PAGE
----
The idea that the dead could live again was a central tenet of Christian belief. Following his resurrection, Jesus assured humanity that they could have eternal life. In the Gospel of Matthew, Jesus invests the disciples with the power to emulate his miracles, including resuscitating the dead. In the Gospel of John, Jesus revivifies Lazarus who had been gone for four days.

Early Christians bristled when others censured them for necromancy, certainly because the efficacy of the necromantic art rested on demons of the lower air, but also because they sought to distinguish themselves from the many other religions and belief systems in the ancient world. Christian authors worked tirelessly to defend Jesus specifically and Christians generally against accusations of maleficium (malignant magic). Throughout the Early Middle Ages (c500-1000), Christian writers insisted that the power of their holy men and women rested not on demons that lurked between the Moon and the earth, and not on elaborate rites, but on faith, simple Christian rituals, and ultimately on God alone. Elaborate rituals equated to demonism…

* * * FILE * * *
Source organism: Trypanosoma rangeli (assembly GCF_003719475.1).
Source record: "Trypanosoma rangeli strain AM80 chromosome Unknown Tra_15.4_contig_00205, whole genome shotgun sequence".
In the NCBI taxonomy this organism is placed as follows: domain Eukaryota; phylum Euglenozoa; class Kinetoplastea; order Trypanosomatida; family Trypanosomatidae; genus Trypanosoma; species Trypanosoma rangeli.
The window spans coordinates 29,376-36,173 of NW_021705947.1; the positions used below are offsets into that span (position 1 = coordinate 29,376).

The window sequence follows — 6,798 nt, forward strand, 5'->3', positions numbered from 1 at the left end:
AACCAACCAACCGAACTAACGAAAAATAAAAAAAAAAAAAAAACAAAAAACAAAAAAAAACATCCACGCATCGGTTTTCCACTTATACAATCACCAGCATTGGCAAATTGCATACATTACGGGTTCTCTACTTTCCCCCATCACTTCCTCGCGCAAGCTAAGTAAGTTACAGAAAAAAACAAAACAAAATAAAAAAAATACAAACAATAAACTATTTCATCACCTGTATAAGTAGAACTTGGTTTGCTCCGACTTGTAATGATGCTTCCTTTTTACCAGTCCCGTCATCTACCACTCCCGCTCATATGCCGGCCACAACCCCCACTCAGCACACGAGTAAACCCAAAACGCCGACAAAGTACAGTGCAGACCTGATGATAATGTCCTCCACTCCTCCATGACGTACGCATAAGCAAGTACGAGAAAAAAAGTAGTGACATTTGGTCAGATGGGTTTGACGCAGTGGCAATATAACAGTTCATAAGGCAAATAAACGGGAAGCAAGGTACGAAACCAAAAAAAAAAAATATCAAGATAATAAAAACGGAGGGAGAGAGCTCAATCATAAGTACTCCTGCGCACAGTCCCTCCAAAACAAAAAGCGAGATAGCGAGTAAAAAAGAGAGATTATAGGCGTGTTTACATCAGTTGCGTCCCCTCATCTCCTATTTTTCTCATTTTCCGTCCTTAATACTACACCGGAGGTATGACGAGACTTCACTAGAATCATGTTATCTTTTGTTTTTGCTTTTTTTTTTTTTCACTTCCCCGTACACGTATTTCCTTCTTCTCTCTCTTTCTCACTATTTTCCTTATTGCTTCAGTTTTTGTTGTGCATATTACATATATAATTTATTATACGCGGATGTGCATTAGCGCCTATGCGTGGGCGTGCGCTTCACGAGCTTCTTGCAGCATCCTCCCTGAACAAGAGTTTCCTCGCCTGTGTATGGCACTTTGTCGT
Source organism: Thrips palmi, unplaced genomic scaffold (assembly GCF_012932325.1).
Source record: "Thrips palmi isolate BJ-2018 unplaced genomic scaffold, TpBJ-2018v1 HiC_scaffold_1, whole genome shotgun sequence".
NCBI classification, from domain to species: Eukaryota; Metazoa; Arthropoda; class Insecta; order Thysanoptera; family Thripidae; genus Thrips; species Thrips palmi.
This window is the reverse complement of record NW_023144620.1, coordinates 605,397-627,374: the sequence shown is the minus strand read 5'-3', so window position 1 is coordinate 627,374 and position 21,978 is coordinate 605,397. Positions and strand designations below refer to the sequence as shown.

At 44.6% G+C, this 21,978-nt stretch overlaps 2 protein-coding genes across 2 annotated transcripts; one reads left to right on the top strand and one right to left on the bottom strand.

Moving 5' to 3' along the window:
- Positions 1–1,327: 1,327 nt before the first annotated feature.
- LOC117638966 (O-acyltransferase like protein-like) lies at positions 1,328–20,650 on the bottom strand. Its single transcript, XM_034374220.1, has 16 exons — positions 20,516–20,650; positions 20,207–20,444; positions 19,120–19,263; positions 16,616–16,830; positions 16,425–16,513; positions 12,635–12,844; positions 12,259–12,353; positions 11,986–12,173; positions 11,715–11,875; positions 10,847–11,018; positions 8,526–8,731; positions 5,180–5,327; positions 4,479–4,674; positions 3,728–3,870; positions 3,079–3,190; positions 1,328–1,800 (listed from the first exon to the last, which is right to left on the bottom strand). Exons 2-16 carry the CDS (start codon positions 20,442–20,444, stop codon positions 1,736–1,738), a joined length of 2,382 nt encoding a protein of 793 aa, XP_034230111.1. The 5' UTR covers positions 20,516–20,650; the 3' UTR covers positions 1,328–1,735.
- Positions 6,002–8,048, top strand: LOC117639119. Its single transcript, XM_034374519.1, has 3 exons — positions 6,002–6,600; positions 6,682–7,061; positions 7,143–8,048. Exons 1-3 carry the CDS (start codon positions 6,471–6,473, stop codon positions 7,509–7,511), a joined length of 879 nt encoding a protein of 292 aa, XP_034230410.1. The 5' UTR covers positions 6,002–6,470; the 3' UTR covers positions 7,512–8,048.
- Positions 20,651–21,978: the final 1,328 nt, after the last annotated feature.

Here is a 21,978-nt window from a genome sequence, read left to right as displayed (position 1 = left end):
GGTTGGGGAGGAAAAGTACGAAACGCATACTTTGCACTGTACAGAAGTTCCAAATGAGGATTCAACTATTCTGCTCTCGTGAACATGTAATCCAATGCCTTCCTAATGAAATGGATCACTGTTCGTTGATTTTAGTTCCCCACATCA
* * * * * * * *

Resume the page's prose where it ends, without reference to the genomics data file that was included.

Christians walked a tightrope on the issue of revivification. The earliest Christian theologians were univocally in harmony with their pagan neighbours on the evils of using (or trying to use) the deceased either for fortune-telling or to exploit the power of death’s liminal state for nefarious purposes. Dealings with reanimated corpses involved the worst sort of traffic with demons. Yet Jesus and his closest male followers resuscitated the deceased, and all Christians honoured the spirits and bodily remains of departed saints and fostered friendly relationships with these special dead. In the end, through sermons from the pulpit and private correction in the confessional, Christian intellectuals were able to convince converts that Christian resurrection was different from necromancy.